The TR Suterwalla Group has two wholesale cash and carries, in London's Southall and Walthamstow. It is also a market leader in the distribution of Asian food products under the TRS brand in the UK and throughout the European Union and Russia.
Customer care and satisfaction are key parts of the TRS quality policy. Therefore, investment in people, in terms of staff training, is a priority.
But such investment is not just about giving something back to our employees. It is important to understand that it is an effective tool to achieve business goals. As such, our commitment to training has helped us to gain industry recognition and opened up new business avenues, as well as helping us retain staff.
It was back in 2001 that I first introduced a training programme to the company. This was an important move as we were bringing in new machinery as well as employing more staff.
It was also the result of a desire to gain British Retail Consortium accreditation, something championed by FT Suterwalla, TRS Wholesale managing director.
As he says: "It was important for us to acquire the BRC accreditation. This certificate enables us to sell goods to multiples such as Tesco and Sainsbury, which have now started taking an interest in branded ethnic products instead of having only own brand."
I organised the training with the help of Southall Regeneration Partnership. It took the form of both group and one-to-one sessions and was conducted in-house.
Initially the programme focused on professional courses such as food safety & hygiene, health & safety, first aid, manual handling and refresher courses for the forklift drivers.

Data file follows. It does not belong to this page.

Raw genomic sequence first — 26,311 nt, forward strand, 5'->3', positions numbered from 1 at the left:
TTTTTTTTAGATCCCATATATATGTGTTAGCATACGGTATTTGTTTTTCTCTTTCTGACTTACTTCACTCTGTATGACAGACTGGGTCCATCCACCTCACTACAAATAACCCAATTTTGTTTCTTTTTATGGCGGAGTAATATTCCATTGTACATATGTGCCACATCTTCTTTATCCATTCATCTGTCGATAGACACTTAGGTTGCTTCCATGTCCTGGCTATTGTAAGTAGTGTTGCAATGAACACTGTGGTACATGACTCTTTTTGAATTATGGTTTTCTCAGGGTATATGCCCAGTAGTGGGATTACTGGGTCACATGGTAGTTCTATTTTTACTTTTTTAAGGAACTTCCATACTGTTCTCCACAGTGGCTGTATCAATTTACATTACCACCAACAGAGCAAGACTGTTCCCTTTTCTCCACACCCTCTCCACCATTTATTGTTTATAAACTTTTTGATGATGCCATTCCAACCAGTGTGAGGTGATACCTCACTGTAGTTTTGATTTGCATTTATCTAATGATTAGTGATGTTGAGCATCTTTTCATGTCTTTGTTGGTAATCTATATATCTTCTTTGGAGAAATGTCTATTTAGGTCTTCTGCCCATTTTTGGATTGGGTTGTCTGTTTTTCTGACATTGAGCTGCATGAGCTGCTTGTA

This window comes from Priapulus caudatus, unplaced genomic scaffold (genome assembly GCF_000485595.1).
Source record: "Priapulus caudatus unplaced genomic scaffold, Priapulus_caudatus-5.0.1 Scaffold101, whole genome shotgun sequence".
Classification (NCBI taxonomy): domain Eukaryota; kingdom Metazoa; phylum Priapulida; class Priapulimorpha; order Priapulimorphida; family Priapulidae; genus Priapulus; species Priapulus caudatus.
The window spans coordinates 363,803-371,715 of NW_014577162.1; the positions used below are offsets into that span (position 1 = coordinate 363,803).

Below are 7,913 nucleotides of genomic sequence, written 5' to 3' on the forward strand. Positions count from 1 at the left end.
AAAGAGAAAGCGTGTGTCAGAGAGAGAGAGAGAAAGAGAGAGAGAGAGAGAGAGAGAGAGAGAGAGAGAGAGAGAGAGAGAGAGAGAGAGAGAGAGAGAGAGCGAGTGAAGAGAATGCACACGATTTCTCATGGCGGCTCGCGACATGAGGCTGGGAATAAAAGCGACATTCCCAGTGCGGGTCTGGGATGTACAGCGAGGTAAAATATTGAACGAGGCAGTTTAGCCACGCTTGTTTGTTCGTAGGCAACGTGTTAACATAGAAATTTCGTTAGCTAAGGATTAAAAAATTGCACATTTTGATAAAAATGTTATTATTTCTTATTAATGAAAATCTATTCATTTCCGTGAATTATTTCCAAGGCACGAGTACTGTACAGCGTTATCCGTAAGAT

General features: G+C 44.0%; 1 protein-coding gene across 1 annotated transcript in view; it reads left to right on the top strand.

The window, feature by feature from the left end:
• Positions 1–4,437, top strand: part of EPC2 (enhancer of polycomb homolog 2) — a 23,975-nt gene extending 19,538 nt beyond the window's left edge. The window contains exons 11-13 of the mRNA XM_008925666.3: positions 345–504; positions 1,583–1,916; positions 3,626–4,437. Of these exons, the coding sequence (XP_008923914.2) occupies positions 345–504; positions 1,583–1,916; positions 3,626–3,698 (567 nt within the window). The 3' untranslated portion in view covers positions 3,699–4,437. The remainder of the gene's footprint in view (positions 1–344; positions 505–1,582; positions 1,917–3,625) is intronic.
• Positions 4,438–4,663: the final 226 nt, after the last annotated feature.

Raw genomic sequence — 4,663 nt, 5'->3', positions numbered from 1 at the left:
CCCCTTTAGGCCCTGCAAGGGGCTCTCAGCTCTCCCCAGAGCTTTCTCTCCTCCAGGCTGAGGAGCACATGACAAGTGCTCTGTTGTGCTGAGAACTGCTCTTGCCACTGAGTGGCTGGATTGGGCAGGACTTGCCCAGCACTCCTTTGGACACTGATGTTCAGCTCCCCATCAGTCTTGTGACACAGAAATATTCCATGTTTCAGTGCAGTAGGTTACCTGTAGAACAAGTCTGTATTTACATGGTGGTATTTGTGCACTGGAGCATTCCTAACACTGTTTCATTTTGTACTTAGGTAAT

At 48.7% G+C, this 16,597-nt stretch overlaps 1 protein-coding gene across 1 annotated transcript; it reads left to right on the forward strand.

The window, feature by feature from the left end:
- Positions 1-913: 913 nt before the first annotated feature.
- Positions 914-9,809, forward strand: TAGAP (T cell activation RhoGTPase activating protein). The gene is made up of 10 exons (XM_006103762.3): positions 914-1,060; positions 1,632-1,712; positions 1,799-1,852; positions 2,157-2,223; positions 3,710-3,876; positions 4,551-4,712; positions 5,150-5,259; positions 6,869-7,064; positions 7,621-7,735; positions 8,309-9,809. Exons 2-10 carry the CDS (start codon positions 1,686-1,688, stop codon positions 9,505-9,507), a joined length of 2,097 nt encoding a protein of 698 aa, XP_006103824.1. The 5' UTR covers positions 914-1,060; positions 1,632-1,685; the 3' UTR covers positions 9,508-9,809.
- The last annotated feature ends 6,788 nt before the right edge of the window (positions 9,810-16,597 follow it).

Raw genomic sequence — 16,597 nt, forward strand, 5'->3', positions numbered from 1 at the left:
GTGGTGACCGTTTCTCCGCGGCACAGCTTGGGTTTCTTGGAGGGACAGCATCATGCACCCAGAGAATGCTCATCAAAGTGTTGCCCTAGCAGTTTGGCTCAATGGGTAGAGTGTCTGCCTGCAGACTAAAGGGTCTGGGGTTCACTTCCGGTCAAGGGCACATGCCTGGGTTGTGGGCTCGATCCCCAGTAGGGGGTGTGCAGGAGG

After that, we started with on-the-line coaching and training, which covered the production and maintenance areas. A total of 30 people were actively involved in the operational activities.
The results speak for themselves. Not only has this programme improved the production capacity from 3,000 to 4,000 cartons a day, but it also achieved BRC higher-level accreditation at the first audit.
Importantly, people across the business believe it has been of benefit.
Samuel Chinyanga, production manager, says: "The programme was very successful and educational, and a big boost to staff morale. The overall production efficiency has gone up and eventually this reflects back to our customers. It is a very good way forward."
Meanwhile, MS Boughan, production supervisor, who has worked at TRS for the past 15 years, believes he has benefited from the initiative. "Now I understand food safety issues better and it helps me to improve the quality of TRS products," he says.
Apart from commercial benefits, job satisfaction is a key result of training, enabling people to enjoy their work and thus helping TRS with staff retention.
As Iqbal Kaur, quality controller, says: "I have worked at TRS for the past 16 years and now am a quality controller and enjoy my work. Food hygiene training has helped me to understand and resolve the quality issues."
We are keen to show our commitment to our employees' welfare. At the simplest level, this can be helping people in their day-to-day role. Punit Kanwar, order picker, has to lift heavy boxes of 5kg to 25kg, which are then dispatched to customers. "Manual handling training gave me the practical approach to lift heavy boxes correctly without causing any back pain," he explains.
But while staff training brings important commercial and employee benefits, it is not a quick-fix solution. To change the culture of the company through investment in people is a long journey - it is an evolution, not a revolution.
However, thanks to the recognition and results of our training, we have been asked to develop training programmes for two TRS stores and work is now in progress.
As my managing director says: "We are a large employer in Southall and employ a large number of people. It is important for us to be recognised as an employer that cares for its staff."